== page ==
3. Cueto El, Buonocore MG. Sealing of pits and fissures with an adhesive resin: its use in caries prevention. J Am Dent Assoc 1967; 75(1):121-8
  4. Ekstrand KR, Christiansen J, Christiansen ME. Time and duration of eruption of first and second permanent molars: a longitudinal investigation. Community Dent Oral Epidemiol. 2003 Oct; 31(5):344-50
  5. Antonson DE. Imagine a world without occlusal caries: are glass ionomer sealants the answer? Oral Health Journal 2012 Dec; 31-36
  6. Berg JH. Glass ionomer cements. Pediatric Dent 2002; 24(5):430-438
  7. Ahovuo-Saloranta A, Hiri A, Nordblad A, Makela M, Worthington HV. Pit and fissure sealants for preventing dental decay in the permanent teeth of children and adolescents. Cochrane Database Syst Rev 2008; 4:CD001830
  8. Bishara SE, Oosombat C, Ajlouni R, Denehy G. The effect of saliva contamination on shear bond strength of orthodontic brackets when using a self-etch primer. Angle Orthod 2002; 72:554-557
  9. Smith DC. Development of glass-ionomer cement systems. Biomaterials 1998; 19:467-478
  10. Yengopal V, Mickenautsch S, Benzerra AC, Leal SC. Caries-preventive effect of glass ionomer and resin-based fissure sealants on permanent teeth – a meta analysis. J Oral Sci 2009; 51:373-382
  11. Mickenautsch S, Yengopal V. Caries-preventive effect of glass ionomer and resin-based fissure sealants on permanent teeth: an update of systematic review evidence. BMC Research Notes 2011; 4:22
  12. Mickenautsch S, Yengopal V. Retention loss of resin-based fissure sealants – a valid predictor for clinical outcome? The Open Dentistry Journal 2013; 7:102-108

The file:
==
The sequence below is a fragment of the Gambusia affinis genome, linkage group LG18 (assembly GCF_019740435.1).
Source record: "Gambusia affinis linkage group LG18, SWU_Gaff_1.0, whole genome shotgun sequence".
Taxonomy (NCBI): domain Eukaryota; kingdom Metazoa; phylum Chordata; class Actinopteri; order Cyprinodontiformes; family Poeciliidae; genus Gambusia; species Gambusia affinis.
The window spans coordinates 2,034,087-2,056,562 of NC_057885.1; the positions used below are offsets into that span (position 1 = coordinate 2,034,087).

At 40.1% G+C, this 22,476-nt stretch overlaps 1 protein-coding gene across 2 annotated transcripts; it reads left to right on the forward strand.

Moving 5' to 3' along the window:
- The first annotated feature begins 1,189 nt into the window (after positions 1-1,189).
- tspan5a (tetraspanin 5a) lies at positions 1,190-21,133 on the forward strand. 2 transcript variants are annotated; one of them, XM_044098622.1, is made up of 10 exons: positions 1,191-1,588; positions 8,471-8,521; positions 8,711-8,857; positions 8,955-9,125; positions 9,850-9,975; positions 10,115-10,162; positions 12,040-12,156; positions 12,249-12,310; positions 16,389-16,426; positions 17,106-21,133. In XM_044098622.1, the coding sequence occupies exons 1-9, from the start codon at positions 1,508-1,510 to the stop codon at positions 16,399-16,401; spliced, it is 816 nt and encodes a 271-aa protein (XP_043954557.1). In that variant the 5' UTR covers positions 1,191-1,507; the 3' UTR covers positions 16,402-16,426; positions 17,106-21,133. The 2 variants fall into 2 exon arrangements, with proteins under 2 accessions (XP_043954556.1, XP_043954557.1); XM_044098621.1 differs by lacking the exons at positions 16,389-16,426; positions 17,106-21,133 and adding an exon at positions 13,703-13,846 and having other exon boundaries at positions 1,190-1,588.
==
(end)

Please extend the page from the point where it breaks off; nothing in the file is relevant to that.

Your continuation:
13. Niederman R. Glass ionomer and resin-based fissure sealants: equally effective? Evid Based Dent 2010; 11(1):10
  14. Edwina A. M. Kidd. Essentials of Dental Caries: The Disease and its Management. Oxford University Press p 170, June 30, 2005
  15. Edwina A. M. Kidd. Dental Caries: The Disease and its Clinical Management. John Wiley & Sons. P299, Apr 11, 2008
  16. Sachin S. Glass ionomer cement and resin-based fissure sealants are equally effective in caries prevention: a critical summary of Yengopal V, Mickenautsch S, Benzerra AC, Leal SC. Caries-preventive effect of glass ionomer and resin-based fissure sealants on permanent teeth – a meta analysis. J Oral Sci 2009; 51:373-382. JADA 2011 May; 142(5):551-552
  17. Antonson, SA, Kilinc E, Antonson, DE. Depth of Penetration of Fissure Sealants on Contaminated Enamel Surface. J Dent Res 2006; 85(Spec Iss B):1580

About the Authors

Dr. Fay Goldstep has lectured nationally and internationally on Proactive/Minimal Intervention Dentistry, Soft-Tissue Lasers, Electronic Caries Detection, Healing Dentistry and Innovations in Hygiene. She has been a contributing author to four textbooks and has published more than 100 articles. She sits on the editorial board of Oral Health. Dentistry Today has listed her as one of the leaders in continuing education since 2002. Dr. Goldstep is a consultant to a number of dental companies, and maintains a private practice in Richmond Hill, Ontario. She can be reached at goldstep@epdot.com.

Cathy Delios graduated from Georgian College in 2000 and has been in private practice for the last 18 years. She is very interested in nutrition and overall health and wellness, which provides endless learning opportunities. Cathy is an avid reader and sports fan and loves to exercise when she is not busy with her husband and two active sons.